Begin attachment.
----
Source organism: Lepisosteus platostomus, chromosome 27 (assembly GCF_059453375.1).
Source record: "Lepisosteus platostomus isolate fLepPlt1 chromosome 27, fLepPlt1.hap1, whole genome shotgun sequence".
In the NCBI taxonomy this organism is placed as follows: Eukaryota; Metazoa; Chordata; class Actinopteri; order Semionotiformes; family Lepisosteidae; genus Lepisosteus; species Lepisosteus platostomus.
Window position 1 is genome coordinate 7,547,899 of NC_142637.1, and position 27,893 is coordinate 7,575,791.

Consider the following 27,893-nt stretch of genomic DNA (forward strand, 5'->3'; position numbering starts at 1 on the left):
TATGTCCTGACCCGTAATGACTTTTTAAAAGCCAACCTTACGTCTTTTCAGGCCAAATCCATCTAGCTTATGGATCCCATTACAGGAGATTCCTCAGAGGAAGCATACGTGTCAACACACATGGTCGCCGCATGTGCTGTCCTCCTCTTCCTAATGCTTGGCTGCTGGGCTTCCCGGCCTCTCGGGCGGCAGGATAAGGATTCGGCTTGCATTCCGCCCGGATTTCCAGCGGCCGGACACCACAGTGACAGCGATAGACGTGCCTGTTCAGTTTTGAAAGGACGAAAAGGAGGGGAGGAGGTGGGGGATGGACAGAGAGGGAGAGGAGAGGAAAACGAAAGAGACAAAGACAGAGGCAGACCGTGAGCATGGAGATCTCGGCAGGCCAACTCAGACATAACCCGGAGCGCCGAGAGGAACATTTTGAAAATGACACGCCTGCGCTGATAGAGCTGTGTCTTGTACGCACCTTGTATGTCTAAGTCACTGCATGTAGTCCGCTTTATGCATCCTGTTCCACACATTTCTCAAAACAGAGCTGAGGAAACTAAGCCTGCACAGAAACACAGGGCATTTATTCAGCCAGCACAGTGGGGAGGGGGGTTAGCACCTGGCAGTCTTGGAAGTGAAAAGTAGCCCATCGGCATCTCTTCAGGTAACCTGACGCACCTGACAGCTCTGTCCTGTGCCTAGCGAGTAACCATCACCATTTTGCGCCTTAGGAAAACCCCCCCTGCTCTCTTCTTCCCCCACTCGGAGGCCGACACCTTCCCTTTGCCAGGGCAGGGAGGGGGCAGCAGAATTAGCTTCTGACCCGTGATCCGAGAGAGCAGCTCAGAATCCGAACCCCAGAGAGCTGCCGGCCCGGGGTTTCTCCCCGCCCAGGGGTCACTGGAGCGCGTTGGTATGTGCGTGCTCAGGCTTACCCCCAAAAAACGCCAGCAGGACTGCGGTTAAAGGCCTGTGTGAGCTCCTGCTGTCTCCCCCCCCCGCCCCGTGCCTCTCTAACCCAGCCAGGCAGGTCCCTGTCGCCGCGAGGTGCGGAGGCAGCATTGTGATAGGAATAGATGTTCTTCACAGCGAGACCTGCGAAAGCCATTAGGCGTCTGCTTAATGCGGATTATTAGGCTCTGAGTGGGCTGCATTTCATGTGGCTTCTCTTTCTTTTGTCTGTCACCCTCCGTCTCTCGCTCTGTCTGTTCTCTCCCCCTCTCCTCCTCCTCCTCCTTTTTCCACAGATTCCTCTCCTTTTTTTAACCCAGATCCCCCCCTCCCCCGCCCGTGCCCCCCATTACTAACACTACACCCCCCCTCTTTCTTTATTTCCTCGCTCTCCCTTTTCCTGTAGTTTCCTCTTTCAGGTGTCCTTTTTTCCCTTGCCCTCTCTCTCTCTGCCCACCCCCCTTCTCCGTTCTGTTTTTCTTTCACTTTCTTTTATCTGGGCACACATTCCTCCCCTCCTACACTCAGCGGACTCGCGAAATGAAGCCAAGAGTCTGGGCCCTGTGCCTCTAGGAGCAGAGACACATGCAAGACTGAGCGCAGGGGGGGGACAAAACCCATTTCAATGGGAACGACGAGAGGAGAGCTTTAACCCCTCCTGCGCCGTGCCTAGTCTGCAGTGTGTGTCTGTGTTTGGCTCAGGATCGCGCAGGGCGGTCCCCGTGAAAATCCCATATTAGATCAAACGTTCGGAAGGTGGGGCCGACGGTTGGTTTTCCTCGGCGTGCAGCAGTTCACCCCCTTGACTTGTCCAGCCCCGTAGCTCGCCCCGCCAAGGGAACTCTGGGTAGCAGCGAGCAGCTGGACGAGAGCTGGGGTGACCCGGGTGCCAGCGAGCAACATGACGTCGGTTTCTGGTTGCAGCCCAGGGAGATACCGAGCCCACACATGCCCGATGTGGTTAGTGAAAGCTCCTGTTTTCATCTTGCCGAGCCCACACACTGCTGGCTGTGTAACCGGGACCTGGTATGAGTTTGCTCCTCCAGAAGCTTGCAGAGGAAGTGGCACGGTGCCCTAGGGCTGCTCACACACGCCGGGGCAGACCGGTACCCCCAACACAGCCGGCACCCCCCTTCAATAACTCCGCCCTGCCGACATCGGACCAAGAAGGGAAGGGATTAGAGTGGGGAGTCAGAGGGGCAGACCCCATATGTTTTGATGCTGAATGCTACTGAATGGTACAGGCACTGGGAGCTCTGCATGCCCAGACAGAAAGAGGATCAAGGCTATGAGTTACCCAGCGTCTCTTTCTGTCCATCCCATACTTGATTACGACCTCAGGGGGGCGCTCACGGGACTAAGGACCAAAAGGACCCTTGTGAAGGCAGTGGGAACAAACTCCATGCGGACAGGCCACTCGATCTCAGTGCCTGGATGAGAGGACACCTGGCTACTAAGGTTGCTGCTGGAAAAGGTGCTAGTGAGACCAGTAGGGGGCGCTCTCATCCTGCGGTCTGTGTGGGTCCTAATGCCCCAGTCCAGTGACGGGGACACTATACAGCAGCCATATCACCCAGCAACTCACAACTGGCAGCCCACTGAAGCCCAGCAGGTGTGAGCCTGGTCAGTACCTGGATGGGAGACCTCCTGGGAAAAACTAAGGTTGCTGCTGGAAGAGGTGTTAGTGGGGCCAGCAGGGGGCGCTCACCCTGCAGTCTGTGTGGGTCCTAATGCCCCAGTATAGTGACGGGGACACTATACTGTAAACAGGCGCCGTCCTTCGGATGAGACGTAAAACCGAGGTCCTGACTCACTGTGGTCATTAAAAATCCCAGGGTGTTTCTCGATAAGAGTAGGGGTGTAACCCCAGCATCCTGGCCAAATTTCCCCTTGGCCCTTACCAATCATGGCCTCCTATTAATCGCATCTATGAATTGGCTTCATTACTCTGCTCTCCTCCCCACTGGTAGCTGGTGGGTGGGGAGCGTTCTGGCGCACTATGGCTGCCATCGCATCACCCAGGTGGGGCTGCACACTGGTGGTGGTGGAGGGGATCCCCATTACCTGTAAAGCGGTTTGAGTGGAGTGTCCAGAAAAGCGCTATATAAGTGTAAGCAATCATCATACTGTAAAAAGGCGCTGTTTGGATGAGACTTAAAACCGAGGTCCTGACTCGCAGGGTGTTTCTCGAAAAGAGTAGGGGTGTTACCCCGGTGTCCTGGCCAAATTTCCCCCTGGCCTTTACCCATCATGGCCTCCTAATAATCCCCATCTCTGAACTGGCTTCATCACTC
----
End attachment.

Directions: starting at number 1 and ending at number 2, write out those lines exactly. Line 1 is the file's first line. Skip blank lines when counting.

Source organism: Lepisosteus platostomus, chromosome 27 (assembly GCF_059453375.1).
Source record: "Lepisosteus platostomus isolate fLepPlt1 chromosome 27, fLepPlt1.hap1, whole genome shotgun sequence".